Dad leaves child in hot car, goes to pub
A SYDNEY barber was busy trimming hair on the hottest weekend of the year when he noticed a little boy crying in a sweltering car.
On Saturday afternoon, Issa Khadem saw a black Holden Astra parked on the Hume Highway in the south-west Sydney suburb of Yagoona, with the distressed child locked inside.
"As soon as we saw him, we were like, 'Oh my god, do we break the window, are we allowed to do that?' So we just rang the police straight away," Mr Khadem told 9 NEWS.
"He was crying, he had wet himself in the car, poor thing," he added.
Police arrived to smash the window and immediately treated the boy for dehydration.
The father was later found drinking at a nearby pub, the Hume Hotel, and was arrested.
He's currently behind bars in Bankstown and has been charged with leaving a child in a motor vehicle causing distress, neglecting a child in his care and resisting arrest.
When the boy's mother arrived to pick her son up, police discovered the father had left his other son, a two-year-old boy, alone in his Yagoona home.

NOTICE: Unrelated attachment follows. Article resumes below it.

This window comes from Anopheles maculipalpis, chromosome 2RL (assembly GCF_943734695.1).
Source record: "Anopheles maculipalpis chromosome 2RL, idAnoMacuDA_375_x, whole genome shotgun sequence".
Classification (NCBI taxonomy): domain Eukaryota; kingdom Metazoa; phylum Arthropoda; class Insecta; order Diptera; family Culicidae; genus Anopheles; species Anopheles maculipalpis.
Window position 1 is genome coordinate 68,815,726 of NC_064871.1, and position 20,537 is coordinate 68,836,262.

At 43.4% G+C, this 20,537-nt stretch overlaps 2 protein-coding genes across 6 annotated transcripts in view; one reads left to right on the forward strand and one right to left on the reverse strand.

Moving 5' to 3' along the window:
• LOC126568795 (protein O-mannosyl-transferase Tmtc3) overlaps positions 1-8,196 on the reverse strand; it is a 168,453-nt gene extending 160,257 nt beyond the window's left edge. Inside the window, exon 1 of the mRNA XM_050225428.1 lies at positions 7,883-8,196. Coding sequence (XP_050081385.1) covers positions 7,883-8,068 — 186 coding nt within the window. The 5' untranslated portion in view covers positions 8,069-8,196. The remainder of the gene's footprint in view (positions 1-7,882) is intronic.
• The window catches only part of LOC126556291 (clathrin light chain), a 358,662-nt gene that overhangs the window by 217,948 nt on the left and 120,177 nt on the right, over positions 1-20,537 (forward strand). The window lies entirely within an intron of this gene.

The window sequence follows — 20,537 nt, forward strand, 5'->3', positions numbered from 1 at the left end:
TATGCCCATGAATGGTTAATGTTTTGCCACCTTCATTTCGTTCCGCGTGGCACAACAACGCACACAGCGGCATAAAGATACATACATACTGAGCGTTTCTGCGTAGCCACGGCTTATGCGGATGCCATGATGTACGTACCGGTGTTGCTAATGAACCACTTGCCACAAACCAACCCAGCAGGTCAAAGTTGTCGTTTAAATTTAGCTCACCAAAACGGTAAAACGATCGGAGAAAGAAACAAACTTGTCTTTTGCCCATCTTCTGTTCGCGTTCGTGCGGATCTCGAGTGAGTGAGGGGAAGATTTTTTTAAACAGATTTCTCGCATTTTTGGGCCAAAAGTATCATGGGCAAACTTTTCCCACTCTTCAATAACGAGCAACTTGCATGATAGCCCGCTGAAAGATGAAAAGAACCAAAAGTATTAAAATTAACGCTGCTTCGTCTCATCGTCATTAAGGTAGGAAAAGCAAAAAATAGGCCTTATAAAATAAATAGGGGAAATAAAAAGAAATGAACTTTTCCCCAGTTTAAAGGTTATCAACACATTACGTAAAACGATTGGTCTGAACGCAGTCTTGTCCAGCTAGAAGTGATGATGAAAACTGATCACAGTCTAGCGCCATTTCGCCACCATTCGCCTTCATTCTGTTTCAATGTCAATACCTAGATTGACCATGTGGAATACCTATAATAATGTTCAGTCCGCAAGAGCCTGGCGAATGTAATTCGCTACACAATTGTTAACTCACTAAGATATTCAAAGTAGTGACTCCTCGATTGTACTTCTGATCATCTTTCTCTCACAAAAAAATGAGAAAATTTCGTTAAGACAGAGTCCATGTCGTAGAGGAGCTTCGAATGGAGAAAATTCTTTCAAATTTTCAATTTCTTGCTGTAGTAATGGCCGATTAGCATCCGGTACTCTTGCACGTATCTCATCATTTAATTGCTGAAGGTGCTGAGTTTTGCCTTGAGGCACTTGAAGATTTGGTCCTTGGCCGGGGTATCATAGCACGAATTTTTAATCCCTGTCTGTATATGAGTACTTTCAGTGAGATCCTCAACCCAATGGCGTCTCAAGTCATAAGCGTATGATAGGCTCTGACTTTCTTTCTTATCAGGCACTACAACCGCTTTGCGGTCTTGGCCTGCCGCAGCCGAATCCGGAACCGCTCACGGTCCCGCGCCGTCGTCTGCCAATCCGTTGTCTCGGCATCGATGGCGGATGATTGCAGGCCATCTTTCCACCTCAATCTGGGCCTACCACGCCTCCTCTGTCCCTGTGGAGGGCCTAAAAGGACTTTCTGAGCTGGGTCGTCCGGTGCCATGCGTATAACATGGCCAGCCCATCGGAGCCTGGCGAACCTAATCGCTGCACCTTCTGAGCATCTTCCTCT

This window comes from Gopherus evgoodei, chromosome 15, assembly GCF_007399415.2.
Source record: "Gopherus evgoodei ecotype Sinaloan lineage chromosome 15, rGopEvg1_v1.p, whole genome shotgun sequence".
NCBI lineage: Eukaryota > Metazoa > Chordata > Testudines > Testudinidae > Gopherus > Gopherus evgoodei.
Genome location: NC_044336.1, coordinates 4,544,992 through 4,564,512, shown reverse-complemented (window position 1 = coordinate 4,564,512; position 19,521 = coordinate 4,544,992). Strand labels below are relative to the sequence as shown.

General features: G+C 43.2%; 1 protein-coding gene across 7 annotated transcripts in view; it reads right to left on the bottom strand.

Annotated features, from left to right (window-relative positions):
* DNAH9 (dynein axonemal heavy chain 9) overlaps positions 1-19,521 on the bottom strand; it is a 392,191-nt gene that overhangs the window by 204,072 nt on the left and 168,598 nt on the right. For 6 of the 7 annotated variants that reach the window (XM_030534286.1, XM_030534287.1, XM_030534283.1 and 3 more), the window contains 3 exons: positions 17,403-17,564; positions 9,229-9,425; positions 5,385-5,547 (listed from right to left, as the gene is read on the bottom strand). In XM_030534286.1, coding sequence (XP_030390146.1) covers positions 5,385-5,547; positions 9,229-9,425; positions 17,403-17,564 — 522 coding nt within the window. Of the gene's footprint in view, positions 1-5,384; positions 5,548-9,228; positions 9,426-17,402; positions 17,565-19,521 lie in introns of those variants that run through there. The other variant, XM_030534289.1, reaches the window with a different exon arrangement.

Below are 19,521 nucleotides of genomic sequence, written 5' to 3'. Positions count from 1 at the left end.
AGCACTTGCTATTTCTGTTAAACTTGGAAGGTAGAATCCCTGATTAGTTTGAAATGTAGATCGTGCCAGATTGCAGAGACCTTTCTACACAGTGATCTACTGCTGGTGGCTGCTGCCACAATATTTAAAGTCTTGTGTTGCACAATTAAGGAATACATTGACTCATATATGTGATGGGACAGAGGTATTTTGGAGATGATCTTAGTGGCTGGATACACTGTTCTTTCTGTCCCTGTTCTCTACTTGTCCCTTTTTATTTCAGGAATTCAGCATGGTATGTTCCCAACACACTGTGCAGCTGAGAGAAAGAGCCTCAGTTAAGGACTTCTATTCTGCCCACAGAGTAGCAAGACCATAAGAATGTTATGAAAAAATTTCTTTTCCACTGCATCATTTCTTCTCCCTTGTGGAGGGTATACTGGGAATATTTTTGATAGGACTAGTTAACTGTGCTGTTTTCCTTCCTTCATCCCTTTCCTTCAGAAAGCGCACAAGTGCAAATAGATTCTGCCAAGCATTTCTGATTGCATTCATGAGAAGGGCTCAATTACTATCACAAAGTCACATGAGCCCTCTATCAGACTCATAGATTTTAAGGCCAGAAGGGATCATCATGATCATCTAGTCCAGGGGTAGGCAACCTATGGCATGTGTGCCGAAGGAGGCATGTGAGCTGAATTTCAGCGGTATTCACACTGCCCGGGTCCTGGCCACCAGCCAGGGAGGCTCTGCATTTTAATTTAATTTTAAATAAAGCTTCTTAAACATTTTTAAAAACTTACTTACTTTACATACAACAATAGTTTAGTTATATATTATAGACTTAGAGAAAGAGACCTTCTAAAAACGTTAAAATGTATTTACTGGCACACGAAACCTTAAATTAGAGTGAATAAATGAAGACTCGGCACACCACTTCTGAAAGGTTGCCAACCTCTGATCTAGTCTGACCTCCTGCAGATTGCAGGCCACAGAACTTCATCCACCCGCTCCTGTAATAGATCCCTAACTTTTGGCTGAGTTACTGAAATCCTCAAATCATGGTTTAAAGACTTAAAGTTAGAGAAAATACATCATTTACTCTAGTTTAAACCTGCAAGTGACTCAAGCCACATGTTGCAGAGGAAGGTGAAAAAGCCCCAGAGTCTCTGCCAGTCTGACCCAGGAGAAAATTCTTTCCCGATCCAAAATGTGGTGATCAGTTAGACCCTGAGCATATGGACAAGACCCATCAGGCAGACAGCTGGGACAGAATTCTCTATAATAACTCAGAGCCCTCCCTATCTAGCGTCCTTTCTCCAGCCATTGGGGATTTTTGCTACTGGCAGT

Sydney sweltered through its hottest September night on record on Saturday with temperatures struggling to drop below 25C even at midnight.
Saturday, the day the boy was left in the car, was Sydney's first ever 40C September day.
The father appeared in Parramatta Local Court Monday where he was denied bail.
As we head into the hotter months, emergency services have a stark warning about leaving children in hot cars.
Police continue to remind parents that on a typical summer day, the temperature inside a car, even with the windows rolled down a little, can quickly rise above 50C.
Even on a relatively mild day the temperature inside a car can get above 40C and, at those temperatures, children are at great risk for heat stroke, which can lead to a high fever, dehydration, seizures, stroke and death.
With the warmer months approaching, parents should be even more aware.
On one January day this year, emergency workers in Victoria had to rescue 13 kids from hot cars
At the time, State Control Centre spokesman Graeme Baxter called the number "disappointing".
Children should not even be left in cars parked undercover, Mr Baxter said.
"It's just not a safe thing to do, no matter where you are. We really shouldn't be leaving kids alone locked in cars. We should be taking them with us or finding someone else to take care of them. A car is not a place for childcare," he added.